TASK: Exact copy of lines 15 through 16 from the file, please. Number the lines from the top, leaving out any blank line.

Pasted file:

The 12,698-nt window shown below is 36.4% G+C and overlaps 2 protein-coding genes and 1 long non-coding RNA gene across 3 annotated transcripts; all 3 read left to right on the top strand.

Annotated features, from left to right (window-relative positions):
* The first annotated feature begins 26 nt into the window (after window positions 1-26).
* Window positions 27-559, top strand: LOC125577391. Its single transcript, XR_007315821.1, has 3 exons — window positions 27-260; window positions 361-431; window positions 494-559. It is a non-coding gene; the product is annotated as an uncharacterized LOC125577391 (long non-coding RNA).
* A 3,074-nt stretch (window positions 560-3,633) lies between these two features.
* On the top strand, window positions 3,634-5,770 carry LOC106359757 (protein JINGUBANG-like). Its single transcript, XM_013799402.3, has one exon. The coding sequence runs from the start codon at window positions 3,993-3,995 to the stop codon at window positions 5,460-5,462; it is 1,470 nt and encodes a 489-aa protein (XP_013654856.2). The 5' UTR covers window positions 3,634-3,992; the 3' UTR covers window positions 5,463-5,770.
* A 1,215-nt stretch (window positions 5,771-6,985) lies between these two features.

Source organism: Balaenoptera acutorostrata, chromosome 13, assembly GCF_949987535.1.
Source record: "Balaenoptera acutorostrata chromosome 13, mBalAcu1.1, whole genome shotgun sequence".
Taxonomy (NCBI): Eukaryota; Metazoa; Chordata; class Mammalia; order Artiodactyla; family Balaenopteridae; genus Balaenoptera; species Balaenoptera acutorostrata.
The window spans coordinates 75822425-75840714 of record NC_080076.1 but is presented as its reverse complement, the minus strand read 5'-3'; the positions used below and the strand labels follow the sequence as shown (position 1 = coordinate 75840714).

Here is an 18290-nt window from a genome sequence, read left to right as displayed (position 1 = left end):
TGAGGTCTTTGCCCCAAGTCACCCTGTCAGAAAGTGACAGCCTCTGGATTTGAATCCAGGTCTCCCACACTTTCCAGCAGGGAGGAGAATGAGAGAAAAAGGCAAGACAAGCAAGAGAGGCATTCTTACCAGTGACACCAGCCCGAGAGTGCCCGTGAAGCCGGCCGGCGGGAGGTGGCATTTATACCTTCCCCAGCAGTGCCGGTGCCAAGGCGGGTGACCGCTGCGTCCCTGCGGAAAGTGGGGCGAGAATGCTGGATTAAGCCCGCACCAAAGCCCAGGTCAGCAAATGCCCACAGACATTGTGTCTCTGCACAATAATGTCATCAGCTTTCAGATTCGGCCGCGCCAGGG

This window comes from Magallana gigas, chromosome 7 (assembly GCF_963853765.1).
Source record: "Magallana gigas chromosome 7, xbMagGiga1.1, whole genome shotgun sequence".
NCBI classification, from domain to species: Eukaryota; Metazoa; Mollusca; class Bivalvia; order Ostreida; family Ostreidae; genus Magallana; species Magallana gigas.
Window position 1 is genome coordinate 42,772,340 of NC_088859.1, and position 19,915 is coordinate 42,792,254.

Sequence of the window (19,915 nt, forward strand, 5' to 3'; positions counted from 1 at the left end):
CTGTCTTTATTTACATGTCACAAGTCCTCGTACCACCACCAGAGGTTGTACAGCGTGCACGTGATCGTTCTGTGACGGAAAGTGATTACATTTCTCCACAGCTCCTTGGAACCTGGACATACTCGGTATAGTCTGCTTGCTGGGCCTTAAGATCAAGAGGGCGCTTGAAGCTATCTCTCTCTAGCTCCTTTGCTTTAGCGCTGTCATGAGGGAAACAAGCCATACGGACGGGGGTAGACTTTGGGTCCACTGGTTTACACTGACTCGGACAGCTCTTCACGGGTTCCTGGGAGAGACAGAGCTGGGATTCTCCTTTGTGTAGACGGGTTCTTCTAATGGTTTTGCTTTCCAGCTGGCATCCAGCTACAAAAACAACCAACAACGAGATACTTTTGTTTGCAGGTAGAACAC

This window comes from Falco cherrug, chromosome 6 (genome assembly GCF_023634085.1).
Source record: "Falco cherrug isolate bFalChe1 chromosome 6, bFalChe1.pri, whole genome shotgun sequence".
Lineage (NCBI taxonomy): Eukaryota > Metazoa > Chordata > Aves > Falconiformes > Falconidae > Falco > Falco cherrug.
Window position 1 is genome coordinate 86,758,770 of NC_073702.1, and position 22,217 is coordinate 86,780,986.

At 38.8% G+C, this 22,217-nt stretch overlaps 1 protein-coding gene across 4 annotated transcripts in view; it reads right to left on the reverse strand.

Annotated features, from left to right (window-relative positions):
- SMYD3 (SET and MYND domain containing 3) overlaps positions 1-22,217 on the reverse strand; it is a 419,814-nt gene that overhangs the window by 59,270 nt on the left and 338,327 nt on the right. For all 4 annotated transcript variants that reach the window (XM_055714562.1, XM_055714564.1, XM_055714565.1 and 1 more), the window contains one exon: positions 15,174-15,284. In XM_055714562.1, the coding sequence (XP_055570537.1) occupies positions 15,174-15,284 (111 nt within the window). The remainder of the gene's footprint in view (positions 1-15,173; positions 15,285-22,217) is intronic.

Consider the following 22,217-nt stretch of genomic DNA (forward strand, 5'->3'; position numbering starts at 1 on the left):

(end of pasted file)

Source record: "Magallana gigas chromosome 7, xbMagGiga1.1, whole genome shotgun sequence".
NCBI classification, from domain to species: Eukaryota; Metazoa; Mollusca; class Bivalvia; order Ostreida; family Ostreidae; genus Magallana; species Magallana gigas.